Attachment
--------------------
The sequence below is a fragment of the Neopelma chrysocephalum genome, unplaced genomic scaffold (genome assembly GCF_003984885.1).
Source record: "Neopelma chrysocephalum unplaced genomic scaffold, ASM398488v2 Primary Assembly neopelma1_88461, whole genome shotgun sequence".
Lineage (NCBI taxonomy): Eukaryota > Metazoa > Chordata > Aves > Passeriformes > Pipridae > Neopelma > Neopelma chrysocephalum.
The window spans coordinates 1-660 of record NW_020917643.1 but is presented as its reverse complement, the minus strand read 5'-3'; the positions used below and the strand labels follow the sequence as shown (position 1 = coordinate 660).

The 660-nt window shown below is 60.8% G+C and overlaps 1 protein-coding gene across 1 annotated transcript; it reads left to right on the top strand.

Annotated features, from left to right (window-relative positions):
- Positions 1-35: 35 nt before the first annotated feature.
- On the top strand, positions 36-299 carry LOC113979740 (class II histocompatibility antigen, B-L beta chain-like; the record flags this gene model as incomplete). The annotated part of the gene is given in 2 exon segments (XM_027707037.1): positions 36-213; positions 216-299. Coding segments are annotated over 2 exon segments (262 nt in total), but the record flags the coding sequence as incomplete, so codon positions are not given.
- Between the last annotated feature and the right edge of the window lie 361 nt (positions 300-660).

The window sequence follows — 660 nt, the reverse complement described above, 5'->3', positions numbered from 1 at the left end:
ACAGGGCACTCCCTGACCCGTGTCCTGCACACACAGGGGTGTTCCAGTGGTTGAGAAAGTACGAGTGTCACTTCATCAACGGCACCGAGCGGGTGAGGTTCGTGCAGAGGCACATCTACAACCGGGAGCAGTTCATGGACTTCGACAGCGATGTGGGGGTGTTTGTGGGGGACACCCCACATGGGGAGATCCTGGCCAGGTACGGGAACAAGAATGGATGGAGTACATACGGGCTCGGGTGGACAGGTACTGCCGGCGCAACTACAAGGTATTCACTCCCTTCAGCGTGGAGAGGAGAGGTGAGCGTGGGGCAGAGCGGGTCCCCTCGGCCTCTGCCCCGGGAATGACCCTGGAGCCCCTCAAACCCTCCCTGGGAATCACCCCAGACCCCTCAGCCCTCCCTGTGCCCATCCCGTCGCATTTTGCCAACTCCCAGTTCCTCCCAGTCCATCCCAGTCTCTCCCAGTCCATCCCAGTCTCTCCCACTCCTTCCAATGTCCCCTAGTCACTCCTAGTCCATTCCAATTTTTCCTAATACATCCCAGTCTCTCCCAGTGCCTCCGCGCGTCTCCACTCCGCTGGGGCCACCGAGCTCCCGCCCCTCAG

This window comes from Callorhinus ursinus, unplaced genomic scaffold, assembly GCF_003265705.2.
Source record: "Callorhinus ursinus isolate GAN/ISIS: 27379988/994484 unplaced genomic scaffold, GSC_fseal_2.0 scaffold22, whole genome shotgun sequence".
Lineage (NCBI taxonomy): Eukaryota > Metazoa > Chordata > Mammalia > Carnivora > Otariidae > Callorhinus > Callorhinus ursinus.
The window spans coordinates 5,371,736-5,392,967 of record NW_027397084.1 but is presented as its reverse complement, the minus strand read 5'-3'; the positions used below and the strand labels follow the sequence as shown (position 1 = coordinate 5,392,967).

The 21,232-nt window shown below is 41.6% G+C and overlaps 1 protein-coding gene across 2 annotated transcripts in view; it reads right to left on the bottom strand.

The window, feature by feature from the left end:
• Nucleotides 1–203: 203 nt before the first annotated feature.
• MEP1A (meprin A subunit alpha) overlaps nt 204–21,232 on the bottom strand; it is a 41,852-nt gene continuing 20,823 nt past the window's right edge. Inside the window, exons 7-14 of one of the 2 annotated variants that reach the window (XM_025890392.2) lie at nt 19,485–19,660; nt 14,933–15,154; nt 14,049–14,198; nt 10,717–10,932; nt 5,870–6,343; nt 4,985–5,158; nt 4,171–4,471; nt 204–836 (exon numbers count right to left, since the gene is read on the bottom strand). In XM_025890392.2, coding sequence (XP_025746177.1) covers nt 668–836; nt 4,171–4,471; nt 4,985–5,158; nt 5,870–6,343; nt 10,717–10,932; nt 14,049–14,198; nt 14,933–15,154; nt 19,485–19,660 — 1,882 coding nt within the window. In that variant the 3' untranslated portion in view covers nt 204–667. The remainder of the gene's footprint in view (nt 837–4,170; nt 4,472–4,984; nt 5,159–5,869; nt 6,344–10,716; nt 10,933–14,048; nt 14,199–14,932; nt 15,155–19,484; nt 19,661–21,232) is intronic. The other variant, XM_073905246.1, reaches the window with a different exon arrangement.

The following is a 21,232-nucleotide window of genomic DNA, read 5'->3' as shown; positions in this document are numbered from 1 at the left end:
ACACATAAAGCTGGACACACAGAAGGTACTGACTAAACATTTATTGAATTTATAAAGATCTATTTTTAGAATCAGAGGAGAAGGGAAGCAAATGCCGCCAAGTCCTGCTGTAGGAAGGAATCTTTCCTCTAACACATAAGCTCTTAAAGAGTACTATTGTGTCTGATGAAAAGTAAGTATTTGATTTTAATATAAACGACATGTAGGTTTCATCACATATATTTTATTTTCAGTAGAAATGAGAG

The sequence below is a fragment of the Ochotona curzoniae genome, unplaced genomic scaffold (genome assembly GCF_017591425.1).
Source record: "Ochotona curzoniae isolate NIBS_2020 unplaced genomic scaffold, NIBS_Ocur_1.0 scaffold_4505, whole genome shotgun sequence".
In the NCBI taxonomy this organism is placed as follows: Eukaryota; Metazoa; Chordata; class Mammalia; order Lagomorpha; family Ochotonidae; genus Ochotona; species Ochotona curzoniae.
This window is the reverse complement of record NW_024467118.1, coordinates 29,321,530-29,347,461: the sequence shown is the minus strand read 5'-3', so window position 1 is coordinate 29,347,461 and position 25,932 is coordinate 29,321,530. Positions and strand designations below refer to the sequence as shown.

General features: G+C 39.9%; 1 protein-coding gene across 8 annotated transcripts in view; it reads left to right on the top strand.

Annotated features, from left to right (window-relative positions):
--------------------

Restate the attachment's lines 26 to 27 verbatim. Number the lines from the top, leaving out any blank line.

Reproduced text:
General features: G+C 39.9%; 1 protein-coding gene across 8 annotated transcripts in view; it reads left to right on the top strand.

Annotated features, from left to right (window-relative positions):